Did you know that exercise can help treat and prevent mental health problems?1 An expert in mental health research explains how and why.
That’s right. Regular exercise can reduce stress, alleviate symptoms of depression and anxiety, and even help prevent you from having mental health problems in the future.1
To better understand how this works and how you can benefit, we spoke with Dr Joanna Crawford, a Postdoctoral Research Fellow at the Black Dog Institute.
In this article
What are the mental health benefits of exercise?
Research shows exercise can benefit your mental health in five foundational ways:1
- Reduce symptoms and help with recovery from conditions like depression and anxiety
- Reduce your stress levels
- Improve your sleep
- Help prevent mental health problems
Who knew you could literally jog away from stress? Or stair-climb yourself up from one of life’s valleys?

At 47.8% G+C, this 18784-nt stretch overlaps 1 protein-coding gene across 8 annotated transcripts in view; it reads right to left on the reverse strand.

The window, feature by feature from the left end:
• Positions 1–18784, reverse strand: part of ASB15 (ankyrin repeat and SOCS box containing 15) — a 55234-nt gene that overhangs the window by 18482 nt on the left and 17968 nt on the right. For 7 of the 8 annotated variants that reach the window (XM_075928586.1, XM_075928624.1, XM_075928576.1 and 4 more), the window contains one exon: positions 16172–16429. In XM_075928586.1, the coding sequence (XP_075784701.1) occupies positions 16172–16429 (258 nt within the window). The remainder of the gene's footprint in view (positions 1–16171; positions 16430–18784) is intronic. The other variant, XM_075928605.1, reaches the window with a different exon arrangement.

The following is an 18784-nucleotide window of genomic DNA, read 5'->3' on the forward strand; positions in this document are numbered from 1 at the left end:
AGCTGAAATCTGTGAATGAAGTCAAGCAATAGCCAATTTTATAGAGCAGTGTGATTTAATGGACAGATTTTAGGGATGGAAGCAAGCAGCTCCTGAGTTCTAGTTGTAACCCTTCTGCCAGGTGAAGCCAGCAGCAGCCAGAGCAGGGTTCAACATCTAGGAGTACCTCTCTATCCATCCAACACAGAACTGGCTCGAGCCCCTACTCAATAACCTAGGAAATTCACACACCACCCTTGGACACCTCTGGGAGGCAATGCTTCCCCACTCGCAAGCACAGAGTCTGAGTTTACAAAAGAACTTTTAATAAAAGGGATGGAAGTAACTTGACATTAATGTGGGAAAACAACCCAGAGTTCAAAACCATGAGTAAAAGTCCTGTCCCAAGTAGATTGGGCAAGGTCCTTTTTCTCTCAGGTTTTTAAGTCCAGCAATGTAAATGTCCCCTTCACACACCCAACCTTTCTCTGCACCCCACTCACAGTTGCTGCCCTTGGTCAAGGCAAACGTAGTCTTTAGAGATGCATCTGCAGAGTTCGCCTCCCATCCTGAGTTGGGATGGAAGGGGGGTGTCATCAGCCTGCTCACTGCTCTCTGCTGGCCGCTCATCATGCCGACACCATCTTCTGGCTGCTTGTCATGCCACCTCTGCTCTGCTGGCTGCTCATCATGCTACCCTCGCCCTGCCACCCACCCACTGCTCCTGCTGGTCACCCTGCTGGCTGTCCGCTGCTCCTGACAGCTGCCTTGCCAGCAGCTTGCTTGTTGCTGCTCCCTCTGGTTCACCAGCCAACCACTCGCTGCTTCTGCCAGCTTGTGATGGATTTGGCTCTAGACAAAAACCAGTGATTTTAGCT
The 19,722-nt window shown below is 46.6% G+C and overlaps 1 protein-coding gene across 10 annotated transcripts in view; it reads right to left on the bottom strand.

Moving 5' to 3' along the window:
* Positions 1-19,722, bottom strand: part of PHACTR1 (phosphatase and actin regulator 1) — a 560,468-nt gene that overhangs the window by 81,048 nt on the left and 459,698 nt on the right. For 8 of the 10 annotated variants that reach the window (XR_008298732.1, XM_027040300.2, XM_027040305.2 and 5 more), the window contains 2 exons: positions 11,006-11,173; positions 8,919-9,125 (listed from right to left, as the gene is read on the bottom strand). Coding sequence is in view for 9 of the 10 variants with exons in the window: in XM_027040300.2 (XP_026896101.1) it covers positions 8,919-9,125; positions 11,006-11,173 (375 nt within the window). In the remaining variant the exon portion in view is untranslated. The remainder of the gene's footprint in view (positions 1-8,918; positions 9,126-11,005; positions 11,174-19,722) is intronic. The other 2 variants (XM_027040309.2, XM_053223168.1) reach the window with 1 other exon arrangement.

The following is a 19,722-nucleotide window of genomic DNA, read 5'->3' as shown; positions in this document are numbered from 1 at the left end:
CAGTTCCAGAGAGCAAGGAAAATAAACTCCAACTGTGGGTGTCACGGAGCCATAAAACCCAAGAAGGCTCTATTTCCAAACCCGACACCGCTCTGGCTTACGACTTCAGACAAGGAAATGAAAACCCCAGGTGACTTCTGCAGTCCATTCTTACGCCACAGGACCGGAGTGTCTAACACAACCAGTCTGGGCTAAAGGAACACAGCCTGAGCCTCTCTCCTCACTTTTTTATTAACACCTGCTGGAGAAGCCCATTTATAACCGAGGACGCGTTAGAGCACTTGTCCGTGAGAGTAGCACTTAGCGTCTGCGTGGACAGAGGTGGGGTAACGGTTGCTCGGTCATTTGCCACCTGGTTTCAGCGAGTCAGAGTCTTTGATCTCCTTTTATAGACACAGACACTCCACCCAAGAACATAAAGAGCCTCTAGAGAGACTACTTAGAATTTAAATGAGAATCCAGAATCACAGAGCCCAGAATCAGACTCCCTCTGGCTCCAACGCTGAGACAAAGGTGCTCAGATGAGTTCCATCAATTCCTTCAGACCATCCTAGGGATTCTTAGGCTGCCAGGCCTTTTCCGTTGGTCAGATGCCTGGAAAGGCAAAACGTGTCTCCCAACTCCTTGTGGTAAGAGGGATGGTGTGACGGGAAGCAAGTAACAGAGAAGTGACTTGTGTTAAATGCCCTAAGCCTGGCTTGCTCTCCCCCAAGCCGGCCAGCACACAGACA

It’s good news.
And while all of these positive impacts are important, you should pay special attention to that last bullet point.
Not only can exercise help improve your mental health – it can help protect it.
Can exercise help protect your mental health?
“We know there’s a lot of evidence for exercise preventing future depression,” Dr Crawford says.
“A study by a researcher at the Black Dog Institute found that just one hour of exercise a week – even if that’s broken across the week – was seen to significantly prevent the onset of future depression,” she continues.
And that makes this information valuable to everyone.
Not just people struggling with a mental health problem. Not just people who are able to work out for an hour a day five days a week.
If you can get moving for just one hour a week, you can help protect your own mental health.
But why is exercise good for mental health?
Well, we have some ideas, but the short answer is that researchers are still connecting the dots.
“There’s no real one factor and the science is still in progress,” Dr Crawford says. “There are a range of biochemical, psychological and social factors at play.”
That said, here are a few possible explanations:2